Disability discrimination: Enquiring into the effects of a job applicant's disability

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Disability discrimination: Enquiring into the effects of a job applicant's disability

Published 11 septiembre 2023

The EAT has upheld an employment tribunal's decision that an employer should have telephoned a job applicant with dyspraxia to find out why he struggled to complete an online form.


Mr Mallon suffers from dyspraxia and is disabled for the purposes of the Equality Act 2010. 

Mr Mallon applied for a consultancy role with AECOM Limited. Applicants for the role had to complete a fairly short online application form, which they had to access by creating a personal profile. This involved entering a username and password. 

Mr Mallon emailed the HR department explaining that he would like to apply for the role, and he attached his CV. The CV explained that he had dyspraxia and gave some information about how dyspraxia affects people generally. In bold and capitals, Mr Mallon asked on the CV whether "BECAUSE OF MY DISABILITY" he could do "AN ORAL APPLICATION" as "A 5 TO 10 MIN PHONECALL TO TALK ABOUT MY EXPERIENCE".  AECOM's senior HR adviser, Mrs Parker, emailed back, explaining that he would have to complete the online application but that, if he had concerns about filling out the form, he should let them know. During their email correspondence, Mrs Parker asked Mr Mallon on several occasions to tell her which parts of the form he was finding difficult, and said that he could have assistance to complete the form.   They carried on emailing each other, Mr Mallon explaining that he was happy to do the online form over the telephone and that he would prefer to make an oral application, while Mrs Parker repeated that he needed to complete the form but that he should let them know if he was struggling. Mr Mallon never explained what aspects of the form he was struggling with, nor did he tell Mrs Parker that he could not create the personal profile and log onto the form. Neither of them called the other. Mr Mallon said that this was because, in light of an experience with a previous employer, he was scared of being laughed at.

Mr Mallon was not offered the job. He claimed in the employment tribunal that AECOM had failed to make reasonable adjustments. The tribunal upheld his claim, finding that the requirements to create a personal account to access the online application form and to answer questions on the online form put Mr Mallon at a substantial disadvantage in that, because of his dyspraxia, he was too anxious to provide a username and password so that he could access the form. It would, the tribunal held, have been a reasonable adjustment to allow Mr Mallon to make an oral application by telephone. 

In making this finding, the tribunal had to consider whether AECOM either knew about the disadvantage to Mr Mallon or whether it had constructive knowledge – it should reasonably have known – about the disadvantage.  It held that AECOM did not have actual knowledge of the disadvantage: although it knew that he had difficulty in filling in the online application form because of his dyspraxia, it did not know more than that because Mr Mallon had not identified the specific reasons why completing the online form caused him a particular difficulty.  However, the tribunal found that AECOM did have constructive knowledge of the disadvantage: it ought to have known that he was at a substantial disadvantage because it ought to have telephoned him to ask for more details. The tribunal considered that, given Mr Mallon's difficulties with written communication, it was not reasonable to expect him to explain by email.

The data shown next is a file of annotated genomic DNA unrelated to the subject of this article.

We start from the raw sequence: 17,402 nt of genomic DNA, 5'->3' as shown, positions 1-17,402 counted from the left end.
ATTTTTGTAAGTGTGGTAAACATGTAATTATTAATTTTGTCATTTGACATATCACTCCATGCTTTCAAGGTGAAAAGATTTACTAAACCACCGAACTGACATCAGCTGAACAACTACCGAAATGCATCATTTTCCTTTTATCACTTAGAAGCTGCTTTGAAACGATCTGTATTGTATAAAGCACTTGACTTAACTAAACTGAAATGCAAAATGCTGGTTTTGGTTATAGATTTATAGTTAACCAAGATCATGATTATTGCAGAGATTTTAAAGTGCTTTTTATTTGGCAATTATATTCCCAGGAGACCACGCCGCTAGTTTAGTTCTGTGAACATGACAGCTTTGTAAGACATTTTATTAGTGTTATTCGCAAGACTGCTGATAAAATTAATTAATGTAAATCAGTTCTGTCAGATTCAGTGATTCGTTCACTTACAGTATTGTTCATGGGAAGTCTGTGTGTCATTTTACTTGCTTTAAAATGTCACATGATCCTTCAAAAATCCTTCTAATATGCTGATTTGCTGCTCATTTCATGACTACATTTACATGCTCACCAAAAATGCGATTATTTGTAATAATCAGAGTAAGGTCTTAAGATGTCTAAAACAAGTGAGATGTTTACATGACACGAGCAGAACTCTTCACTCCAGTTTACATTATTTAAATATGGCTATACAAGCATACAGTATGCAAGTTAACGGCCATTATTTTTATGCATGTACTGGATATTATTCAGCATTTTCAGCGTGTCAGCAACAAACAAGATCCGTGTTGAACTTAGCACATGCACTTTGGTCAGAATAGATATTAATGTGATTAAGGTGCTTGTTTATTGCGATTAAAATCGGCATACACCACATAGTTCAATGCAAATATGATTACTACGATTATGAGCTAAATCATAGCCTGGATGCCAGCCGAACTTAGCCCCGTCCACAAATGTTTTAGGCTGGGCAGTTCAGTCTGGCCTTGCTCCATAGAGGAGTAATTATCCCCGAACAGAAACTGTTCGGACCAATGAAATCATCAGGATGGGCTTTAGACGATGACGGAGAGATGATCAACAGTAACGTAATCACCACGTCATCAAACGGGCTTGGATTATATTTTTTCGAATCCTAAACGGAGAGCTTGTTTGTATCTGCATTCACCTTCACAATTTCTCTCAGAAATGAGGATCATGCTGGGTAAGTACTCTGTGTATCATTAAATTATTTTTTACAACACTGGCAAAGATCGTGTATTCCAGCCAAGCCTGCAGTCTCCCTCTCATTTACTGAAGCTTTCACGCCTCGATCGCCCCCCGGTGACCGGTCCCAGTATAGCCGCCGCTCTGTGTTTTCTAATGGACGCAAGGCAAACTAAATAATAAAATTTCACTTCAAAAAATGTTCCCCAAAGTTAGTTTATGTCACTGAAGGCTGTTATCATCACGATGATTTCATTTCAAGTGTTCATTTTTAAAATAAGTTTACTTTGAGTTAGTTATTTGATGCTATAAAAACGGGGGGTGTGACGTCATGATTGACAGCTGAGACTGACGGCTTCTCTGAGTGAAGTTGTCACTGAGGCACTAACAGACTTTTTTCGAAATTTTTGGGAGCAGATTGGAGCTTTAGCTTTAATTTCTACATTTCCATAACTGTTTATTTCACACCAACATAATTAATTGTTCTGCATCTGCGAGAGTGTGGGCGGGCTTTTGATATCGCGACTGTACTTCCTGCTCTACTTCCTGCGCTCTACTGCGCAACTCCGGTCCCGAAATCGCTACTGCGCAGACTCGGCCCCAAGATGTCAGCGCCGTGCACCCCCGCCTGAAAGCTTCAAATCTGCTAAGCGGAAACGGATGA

AECOM appealed to the EAT arguing (among other things) that the tribunal had erred in finding that AECOM had constructive knowledge of the effects of Mr Mallon's dyspraxia.

The EAT dismissed AECOM's appeal on this ground of appeal. Referring to existing case law, the EAT noted that the obligation to make reasonable adjustments is not triggered if the employer does not know, and could not reasonably be expected to know, both that a) the employee has a disability and b) that the employee is likely to be placed at the particular disadvantage.  The employer is required to make reasonable enquiries and what is "reasonable" will depend on all the circumstances. Mr Mallon had not responded to several requests to explain his difficulties, and the only explanation for this was that he was having problems with written communication.  It had therefore been reasonable for the tribunal to have concluded that AECOM should, under these circumstances, have picked up the phone and called Mr Mallon for more information. If it had done so, Mr Mallon would have explained the details, and AECOM would have known about his particular difficulties and been under the duty to make reasonable adjustments.

AECOM was successful on another ground of appeal, and the case was remitted to the employment tribunal.


If employers think it's possible that an employee or a job applicant may have a disability, best practice is to be proactive in finding out about the health condition and about the effect that the disability may have on them.  The onus is on the employer to make enquiries.  If employers are not proactive, they may inadvertently discriminate against job applicants or employees with disabilities by failing to make reasonable adjustments or discriminating against them for a reason arising from a disability. 

AECOM Ltd -v- Mr C Mallon [2023] EA-2022-000629-RN


Hilary Larter

Hilary Larter


+44 (0)113 251 4710

Ceri Fuller

Ceri Fuller

London - Walbrook

+44 (0)20 7894 6583

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